Associate Dean, Student Affairs – UCSF School of Pharmacy San Francisco, California
I applied LDI for two reasons. First, as an opportunity to learn more about leadership development in pharmacy — with the explicit goal of using that perspective to enhance the experience of UCSF student pharmacists as they prepare for their future leadership roles. Second, because I am admittedly game for any chance to be a student exploring the concept of leadership given the extent to which it is intertwined with who we are and what we value on a personal and professional level.
As Associate Dean of Student Affairs, my objective as an educator is to create and support an environment and opportunities in which our students to realize their potential as learners, as professionals and as people. Central to this approach is a broad view of leadership and leader development – I believe that each student has the capacity for leadership and I have come to recognize I have the importance of cultivating this as we prepare students to be the custodians of pharmacy’s future.
And, on a personal level? LDI offered me the chance to immerse myself in a new approach to leadership development as a learner. Our development as leaders is never over – there is always more to learn and new perspectives and insight to gain. For me, the opportunity to integrate an experience that would be inspiring for me with benefits for our students represented a classic win-win.
My LDI project centers on the concept of resilience and wellness as an essential foundation of a healthy and productive life as a professional and as a leader. In my role as Associate Dean of Student Affairs at UCSF, I work with tremendously talented and passionate students who illustrate every day that the future of pharmacy is bright and is in good hands. These students are creative, driven and care deeply about making a difference in healthcare.
They also grapple with the stress of an environment characterized by rapid change, financial pressure and a plethora of messages about achievement as they envision a future in which their values in the personal and professional realm are aligned. Programmed to achieve from a young age, they have high expectations of themselves in an increasingly competitive world. Student stress – about grades, finances, postgraduate plans and more – runs high.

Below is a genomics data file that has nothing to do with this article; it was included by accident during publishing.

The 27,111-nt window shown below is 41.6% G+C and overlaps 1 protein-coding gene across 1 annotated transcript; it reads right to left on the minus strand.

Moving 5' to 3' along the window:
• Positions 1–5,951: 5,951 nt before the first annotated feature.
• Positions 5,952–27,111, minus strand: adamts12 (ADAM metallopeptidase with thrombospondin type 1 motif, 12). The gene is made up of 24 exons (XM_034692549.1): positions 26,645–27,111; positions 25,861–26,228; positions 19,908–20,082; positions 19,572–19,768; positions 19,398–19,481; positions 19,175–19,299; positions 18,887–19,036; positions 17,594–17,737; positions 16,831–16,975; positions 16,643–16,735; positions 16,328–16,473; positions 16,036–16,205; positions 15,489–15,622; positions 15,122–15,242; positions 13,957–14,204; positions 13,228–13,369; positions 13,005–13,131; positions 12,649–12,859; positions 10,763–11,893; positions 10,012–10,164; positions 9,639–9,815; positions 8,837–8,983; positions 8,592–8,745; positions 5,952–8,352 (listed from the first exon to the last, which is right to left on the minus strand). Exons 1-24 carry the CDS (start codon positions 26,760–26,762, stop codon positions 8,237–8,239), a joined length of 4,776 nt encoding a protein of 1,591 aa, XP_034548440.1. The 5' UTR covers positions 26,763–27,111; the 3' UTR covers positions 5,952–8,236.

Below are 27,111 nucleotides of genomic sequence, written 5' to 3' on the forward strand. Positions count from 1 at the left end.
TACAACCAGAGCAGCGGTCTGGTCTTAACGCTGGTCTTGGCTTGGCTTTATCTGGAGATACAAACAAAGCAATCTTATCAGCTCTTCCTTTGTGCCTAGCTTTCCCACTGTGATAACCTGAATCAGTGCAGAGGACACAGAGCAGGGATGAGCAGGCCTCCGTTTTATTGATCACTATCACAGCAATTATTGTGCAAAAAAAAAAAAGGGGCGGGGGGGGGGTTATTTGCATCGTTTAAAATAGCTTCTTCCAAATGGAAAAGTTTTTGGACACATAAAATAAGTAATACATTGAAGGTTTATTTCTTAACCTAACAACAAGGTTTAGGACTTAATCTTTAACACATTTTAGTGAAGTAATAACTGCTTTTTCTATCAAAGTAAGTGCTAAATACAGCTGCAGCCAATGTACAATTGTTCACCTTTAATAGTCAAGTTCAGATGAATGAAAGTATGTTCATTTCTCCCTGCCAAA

Students need tools for balancing the stress in their life and models for making choices about how to align the personal and professional dimensions of the life they want. I believe we can help by creating a culture that teaches and reinforces resilience and wellness as a key to success and satisfaction personally and professionally.
To accomplish this, my project launches a wellness initiative focused on life balance to model how to make wellness and balance a part of daily life. Students often comment that their stress will be greatly reduced – or eliminated – once school ends and their career begins. Given the reality that balance is an ongoing goal, my goal is that this initiative supports students to develop tools applicable to Pharmacy school and beyond.
This initiative will address student stress through programming to highlight strategies and tools for self-care and resilience and stories from practitioners within the faculty and alumni community. By putting key topics such as coping strategies, perfectionism and work/life choices in the open, students will be supported as they navigate the demands of school and decisions about their future. With more tools to manage personal and professional pressures, I hope students will feel they are in greater control over their life and better equipped to meet the challenges they will face in their future roles.
I am working with a committee of students and faculty, and we plan to engage alumni in this initiative. The combination of programming, key messaging and individual support has touched a nerve within our community and enthusiasm for the opportunities this represents. We are also working to engage external partners such as Berkeley’s Good Life Institute to support this programming.
Why is this important for today’s students – and pharmacy’s future leaders? Because the world of healthcare and the demands are becoming more complex and will be met by pharmacists who are resilient in the face of pressure. Pharmacists who are attuned to the extent to which their capacity to lead and care for others is made stronger by balancing what is important to them professionally and personally. It makes good sense to do what we can to help the talent in the pharmacy pipeline prepare themselves to face the challenges ahead with the resilience and balance needed to thrive and succeed.
It has been a pleasure to meet, listen and learn from the LDI facilitators and participants. The honest sharing of perspectives, the mutual desire to both learn from and support colleagues and the rich discussion of individual hopes and desires provides an excellent forum for reflection and growth. I applaud each person who has been part of this experience. There are few opportunities to engage with others in this way and the LDI has created a valuable forum to cultivate leadership and community.
The most valuable and timely aspect of the institute has been examination of the concept of response-ability. We are all familiar with the adage that the most constant part of life can be the degree to which it changes and I have experienced this recently in both the professional and personal realms of my life. The concepts of humility and acceptance as well as the idea of agency in response to change has been a valuable one. The facilitators have done an outstanding job of modeling how honest reflection is an essential part of the leadership journey and I am grateful for their humility and humanity leading us to embrace our past, present and future.